Rhode Island's $77M Project Involves Preserving or Replacing 15 Bridges

Wed October 07, 2020 - Northeast Edition #21
Lori Tobias – CEG Correspondent

Contractor Cardi Construction, headquartered in Warwick, R.I., was awarded the contract this past February.
Contractor Cardi Construction, headquartered in Warwick, R.I., was awarded the contract this past February.
Contractor Cardi Construction, headquartered in Warwick, R.I., was awarded the contract this past February. The Route 37 Corridor Safety Sweep Project is part of the state’s RhodeWorks program, which was signed into law in 2016 by Rhode Island Gov. Gina Raimondo and focused on repairing more than 150 structurally deficient bridges and preventing more from becoming deficient. The Route 37 project includes the replacement of four bridges, the rehabilitation of two structures that are in advanced disrepair and rated in poor condition and the preservation of nine bridges and culverts. Preparation work is under way on a $77 million project to replace, preserve or rehabilitate 15 bridges on Rhode Island’s Route 37. Crews micro-pile on the Route 37 Corridor Safety Sweep Project.


Preparation work is under way on a $77 million project to replace, preserve or rehabilitate 15 bridges on Rhode Island's Route 37.

"Route 37 is a critical east-west highway that serves 42,000 vehicles per day, connecting Rhode Island's second and third largest cities, as well as I-95, I-295 and U.S. Route 1 and nearby T.F. Green State Airport," said Rhode Island Department of Transportation (RIDOT) spokesman Charles St. Martin. "Thanks to the help of Rhode Island's congressional delegation in securing the TIGER grant, RIDOT is able to move this important project forward to make Route 37 safe while making improvements, most notably at the Pontiac Avenue interchange, to increase efficiency and reduce congestion."

The Route 37 Corridor Safety Sweep Project is part of the state's RhodeWorks program, which was signed into law in 2016 by Rhode Island Gov. Gina Raimondo and focused on repairing more than 150 structurally deficient bridges and preventing more from becoming deficient. It is estimated to save the state $1 billion over the course of a decade by fixing the bridges sooner than later.

The Route 37 project includes the replacement of four bridges, the rehabilitation of two structures that are in advanced disrepair and rated in poor condition and the preservation of nine bridges and culverts.

Contractor Cardi Construction, headquartered in Warwick, R.I., was awarded the contract this past February, mobilized in March and is now prepping the bridge sites, clearing land and moving utilities, according to Project Manager Paul Schofield.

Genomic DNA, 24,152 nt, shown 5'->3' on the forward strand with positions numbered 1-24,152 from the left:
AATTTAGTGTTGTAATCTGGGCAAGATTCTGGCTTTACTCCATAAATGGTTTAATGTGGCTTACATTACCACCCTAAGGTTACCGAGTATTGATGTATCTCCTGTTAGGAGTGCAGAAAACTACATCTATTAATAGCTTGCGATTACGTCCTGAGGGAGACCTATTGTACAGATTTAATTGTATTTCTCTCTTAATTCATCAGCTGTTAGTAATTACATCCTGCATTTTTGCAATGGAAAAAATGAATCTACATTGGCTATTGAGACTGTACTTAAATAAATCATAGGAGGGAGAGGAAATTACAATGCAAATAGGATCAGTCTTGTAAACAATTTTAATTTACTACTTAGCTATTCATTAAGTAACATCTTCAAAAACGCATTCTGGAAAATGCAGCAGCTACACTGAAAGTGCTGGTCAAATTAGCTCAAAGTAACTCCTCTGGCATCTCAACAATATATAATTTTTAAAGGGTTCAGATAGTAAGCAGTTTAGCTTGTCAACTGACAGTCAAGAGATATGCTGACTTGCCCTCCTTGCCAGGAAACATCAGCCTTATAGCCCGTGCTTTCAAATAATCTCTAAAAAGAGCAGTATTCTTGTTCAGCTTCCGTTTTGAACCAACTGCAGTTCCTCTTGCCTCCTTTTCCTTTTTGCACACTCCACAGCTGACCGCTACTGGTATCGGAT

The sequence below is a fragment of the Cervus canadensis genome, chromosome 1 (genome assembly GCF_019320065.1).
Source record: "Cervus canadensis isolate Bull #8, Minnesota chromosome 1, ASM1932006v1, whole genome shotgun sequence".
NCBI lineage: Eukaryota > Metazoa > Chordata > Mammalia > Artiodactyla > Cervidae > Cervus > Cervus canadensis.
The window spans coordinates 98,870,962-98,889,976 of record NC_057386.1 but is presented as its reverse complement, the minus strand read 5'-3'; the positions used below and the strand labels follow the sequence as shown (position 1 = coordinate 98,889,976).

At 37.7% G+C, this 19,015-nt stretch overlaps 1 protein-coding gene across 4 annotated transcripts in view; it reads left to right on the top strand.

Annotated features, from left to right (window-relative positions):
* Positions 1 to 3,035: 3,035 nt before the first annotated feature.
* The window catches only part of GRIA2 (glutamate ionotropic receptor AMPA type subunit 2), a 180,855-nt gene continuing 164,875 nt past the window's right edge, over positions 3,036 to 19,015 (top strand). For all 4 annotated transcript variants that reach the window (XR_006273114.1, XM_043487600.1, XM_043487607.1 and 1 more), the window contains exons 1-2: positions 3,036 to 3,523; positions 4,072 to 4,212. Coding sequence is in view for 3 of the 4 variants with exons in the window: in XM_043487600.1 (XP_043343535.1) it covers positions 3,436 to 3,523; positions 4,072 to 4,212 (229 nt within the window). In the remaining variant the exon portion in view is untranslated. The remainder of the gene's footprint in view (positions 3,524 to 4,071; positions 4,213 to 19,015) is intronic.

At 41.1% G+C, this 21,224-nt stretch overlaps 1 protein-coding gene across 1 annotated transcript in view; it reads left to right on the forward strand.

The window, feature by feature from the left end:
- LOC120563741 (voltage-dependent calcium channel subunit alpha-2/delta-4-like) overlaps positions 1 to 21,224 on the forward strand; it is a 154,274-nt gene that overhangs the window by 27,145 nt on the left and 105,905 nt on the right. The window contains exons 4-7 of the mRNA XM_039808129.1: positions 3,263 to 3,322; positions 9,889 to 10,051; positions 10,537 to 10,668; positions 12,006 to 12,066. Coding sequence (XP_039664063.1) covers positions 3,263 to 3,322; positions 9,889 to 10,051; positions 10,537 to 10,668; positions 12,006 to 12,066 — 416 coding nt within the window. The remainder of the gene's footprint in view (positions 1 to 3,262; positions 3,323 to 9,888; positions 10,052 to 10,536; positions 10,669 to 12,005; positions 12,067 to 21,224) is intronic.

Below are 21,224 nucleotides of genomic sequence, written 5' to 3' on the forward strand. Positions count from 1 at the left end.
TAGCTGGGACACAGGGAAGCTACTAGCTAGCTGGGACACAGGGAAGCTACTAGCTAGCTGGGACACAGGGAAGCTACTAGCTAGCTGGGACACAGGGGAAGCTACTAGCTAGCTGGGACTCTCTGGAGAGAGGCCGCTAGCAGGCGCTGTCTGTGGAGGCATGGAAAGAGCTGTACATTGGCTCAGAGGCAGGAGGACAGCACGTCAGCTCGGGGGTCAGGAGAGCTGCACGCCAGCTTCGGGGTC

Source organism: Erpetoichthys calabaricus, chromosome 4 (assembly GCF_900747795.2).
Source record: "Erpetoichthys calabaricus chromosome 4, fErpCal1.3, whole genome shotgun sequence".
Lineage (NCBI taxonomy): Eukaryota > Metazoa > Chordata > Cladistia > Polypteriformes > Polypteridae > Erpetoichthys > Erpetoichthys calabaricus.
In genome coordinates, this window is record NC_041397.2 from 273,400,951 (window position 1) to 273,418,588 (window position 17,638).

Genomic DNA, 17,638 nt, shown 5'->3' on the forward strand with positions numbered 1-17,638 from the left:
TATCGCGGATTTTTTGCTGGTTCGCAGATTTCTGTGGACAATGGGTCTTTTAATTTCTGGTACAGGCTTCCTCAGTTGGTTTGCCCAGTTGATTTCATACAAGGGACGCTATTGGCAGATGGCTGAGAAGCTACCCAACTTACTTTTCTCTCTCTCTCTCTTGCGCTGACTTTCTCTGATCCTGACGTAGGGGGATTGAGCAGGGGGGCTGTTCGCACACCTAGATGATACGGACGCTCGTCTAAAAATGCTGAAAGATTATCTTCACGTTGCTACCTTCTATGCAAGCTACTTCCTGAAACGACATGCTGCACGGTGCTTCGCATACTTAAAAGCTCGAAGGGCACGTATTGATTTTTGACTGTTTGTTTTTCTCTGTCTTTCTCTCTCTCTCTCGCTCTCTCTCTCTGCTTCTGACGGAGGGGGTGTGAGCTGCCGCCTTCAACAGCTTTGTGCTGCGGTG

"Right now, we have to build up the staging areas to construct these projects," Schofield said. "The contractor is importing their own fill that they generate at their own plants. They're using standard earthmoving equipment, such as excavators, dozers and larger dump trucks. A lot of the fill they are creating is recycled material from replacing roadways. They take the old asphalt out and process that to create a gravel fill. They already have the material on hand, so it is saving the cost of having to buy from someone."

The four bridges to be replaced will be constructed using a variety of methods. One of the most significant of the four carries Route 37 over Pontiac Avenue. Crews will demolish and replace that bridge over one weekend using a self-propelled modular Transporter (SPMT).

The SPMT features more than 200 wheels, steel support beams and a hydraulic system. It retrieves the new bridge set on temporary shoring by the side of the road and carries it slowly to the bridge foundation and lifts it into place. The new bridge also will feature wider exit ramps and an improved interchange leading to Cranston's growing commercial district.

Two others east of the area cross the Pawtuxet River. The northern bridge carries westbound traffic on Route 37, while the southern bridge carries eastbound traffic. Both are independent structures.

"These spans are quite long," Schofield said. "The challenge in this area is we are working over a body of water. We have limited access to rebuild these bridges."

The new eastbound bridge will be built using a bridge slide. Contractors will construct a work platform and build the new bridge on the side and demolish the existing bridge. Hydraulic jacks are used to place the new bridge on the new foundations. Traffic will be detoured, but only for one weekend

RIDOT had proposed using a bridge slide for the westbound bridge, as well, but because the project also calls for widening the bridge to help relieve congestion, came up with an alternative plan.

"The traffic backs up onto Route 37 and onto I-95S," Schofield said. "What we are doing in this area is we are widening different sections of 37 westbound. The contractor came back with a plan to build in two stages. We can shift traffic onto one half, demolish the other side and build back in place before we demolish the other side, then build that one. The problem is this area, particularly on the westbound lanes, is there are limited detours we can do. Those proposed were pretty long detours, which can cause confusion and issues with vehicles trying to divert in that area. By doing it in staged construction, we're maintaining the same number of lanes and we can replace it in the same amount of time, if not a little quicker, than if we did the slide bridge."

A fourth bridge to be replaced carries Route 37 westbound over Jefferson Blvd.

"That was pretty simple," Schofield said. "We're doing that in staged construction. Nothing too special. We're doing it that way because traffic is a lot less volume-wise where we can restrict it down to two lanes from three to demolish half the bridge and rebuild."

The Route 37 Corridor Sweep Project is slated for completion in late 2022. CEG